Mucuspalooza

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Mucuspalooza

There is a coating of mucus lining your gastrointestinal tract right now. Don’t worry -- it’s supposed to be there.

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Boogers. Snot. Phlegm. Whatever you call it, there's a good reason it exists: mucus. Mucus is a stringy, sticky fluid that coats the inside of your nose, mouth, sinuses, throat, lungs and gastrointestinal tract -- and it's there all the time, not just when you have a cold. In fact, your body makes between about one-quarter and half a gallon (1 and 2 liters, roughly) of mucus every day; and that includes the new batch your nose whips up every 20 minutes [source: Watson].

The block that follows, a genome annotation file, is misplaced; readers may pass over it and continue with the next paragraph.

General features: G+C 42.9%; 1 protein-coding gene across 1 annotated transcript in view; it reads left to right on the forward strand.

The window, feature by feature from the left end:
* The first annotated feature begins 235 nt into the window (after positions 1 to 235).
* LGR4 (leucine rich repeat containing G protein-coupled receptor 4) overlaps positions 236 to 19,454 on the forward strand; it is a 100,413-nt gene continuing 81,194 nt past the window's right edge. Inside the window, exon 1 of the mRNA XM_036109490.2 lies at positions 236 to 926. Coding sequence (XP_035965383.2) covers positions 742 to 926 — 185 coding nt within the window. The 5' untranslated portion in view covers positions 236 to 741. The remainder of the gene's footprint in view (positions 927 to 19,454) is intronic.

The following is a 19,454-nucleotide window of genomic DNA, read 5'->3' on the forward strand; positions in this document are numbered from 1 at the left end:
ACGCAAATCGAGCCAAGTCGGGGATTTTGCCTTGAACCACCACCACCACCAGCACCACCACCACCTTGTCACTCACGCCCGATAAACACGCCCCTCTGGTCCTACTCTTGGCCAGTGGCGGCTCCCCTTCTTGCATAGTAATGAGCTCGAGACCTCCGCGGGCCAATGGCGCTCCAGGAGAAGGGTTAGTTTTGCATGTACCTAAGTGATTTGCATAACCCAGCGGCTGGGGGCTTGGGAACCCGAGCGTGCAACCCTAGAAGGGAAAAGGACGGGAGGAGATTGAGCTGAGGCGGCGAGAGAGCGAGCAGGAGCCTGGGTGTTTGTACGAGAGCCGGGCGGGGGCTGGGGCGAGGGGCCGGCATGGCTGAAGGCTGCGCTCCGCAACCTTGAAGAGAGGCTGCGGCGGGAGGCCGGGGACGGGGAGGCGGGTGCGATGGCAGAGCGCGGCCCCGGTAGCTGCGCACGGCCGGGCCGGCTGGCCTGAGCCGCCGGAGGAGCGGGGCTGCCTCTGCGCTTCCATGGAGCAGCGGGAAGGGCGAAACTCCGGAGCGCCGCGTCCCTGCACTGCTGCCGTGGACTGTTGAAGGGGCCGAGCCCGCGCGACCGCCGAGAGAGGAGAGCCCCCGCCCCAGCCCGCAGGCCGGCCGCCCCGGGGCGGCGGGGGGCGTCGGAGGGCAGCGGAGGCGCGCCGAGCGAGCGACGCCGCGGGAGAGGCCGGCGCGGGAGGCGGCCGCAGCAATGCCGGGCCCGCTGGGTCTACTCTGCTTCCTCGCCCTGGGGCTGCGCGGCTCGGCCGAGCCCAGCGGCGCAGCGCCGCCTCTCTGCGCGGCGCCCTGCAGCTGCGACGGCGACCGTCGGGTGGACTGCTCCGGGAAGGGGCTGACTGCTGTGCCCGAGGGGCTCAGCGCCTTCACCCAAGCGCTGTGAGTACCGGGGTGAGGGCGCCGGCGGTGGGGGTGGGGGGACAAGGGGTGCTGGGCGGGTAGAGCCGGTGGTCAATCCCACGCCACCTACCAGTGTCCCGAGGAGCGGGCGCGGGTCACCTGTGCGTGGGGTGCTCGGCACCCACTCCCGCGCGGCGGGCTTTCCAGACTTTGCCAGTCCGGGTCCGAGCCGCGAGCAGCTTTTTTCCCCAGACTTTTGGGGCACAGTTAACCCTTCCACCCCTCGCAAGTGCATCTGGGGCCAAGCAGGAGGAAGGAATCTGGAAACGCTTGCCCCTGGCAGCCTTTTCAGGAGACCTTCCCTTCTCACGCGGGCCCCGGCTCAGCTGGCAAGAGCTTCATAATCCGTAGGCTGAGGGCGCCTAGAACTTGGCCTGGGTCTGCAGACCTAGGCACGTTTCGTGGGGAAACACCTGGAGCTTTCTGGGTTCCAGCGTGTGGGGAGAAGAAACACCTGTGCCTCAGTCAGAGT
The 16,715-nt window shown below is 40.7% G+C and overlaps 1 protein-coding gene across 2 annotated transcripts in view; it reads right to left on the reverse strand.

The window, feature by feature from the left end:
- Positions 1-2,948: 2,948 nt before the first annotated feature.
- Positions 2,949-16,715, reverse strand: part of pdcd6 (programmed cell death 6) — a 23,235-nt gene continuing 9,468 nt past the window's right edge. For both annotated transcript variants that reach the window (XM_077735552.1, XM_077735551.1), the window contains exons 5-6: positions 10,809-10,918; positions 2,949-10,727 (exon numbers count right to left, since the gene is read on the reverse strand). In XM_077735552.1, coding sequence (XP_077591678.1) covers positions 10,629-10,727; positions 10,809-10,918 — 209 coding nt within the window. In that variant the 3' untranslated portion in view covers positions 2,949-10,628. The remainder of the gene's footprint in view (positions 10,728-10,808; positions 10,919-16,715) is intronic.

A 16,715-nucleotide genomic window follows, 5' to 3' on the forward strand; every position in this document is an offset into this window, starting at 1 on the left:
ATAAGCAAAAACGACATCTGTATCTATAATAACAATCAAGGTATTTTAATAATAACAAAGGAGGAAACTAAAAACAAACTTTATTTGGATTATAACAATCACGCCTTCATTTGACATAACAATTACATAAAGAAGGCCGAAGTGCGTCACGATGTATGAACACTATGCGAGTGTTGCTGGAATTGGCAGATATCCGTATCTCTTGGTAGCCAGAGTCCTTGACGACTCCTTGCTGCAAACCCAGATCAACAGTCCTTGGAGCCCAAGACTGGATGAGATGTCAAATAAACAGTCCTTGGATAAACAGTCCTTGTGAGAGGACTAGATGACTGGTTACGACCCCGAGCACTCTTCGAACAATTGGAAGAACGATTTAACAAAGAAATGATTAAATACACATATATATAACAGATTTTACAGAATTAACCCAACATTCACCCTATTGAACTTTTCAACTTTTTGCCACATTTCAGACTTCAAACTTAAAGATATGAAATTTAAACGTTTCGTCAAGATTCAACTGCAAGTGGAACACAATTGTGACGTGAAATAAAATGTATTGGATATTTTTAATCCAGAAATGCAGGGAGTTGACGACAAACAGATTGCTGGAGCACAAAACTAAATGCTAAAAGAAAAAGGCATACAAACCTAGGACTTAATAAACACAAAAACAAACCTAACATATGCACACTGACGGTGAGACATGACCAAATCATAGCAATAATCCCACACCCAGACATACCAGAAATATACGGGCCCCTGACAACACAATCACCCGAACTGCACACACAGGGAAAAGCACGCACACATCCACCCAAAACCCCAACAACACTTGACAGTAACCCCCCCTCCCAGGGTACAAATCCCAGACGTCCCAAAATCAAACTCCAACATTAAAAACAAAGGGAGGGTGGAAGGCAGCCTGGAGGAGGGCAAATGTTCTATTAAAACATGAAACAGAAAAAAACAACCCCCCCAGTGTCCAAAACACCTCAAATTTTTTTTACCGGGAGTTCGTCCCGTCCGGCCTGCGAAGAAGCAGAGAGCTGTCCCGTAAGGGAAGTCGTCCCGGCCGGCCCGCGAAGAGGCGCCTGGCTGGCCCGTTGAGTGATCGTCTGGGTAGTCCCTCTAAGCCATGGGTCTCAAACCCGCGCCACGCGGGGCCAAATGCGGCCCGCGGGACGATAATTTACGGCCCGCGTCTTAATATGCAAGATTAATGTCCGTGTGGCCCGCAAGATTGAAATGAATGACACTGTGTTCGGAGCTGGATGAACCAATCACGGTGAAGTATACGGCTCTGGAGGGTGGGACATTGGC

Mucus acts as a lubricant, and without it, body tissues would dry out. Because it's sticky, it also acts as a trash collector, keeping bacteria and debris (such as pollen, dirt, fungi, smoke or whatever else you might breathe in) from invading your body as you breathe.

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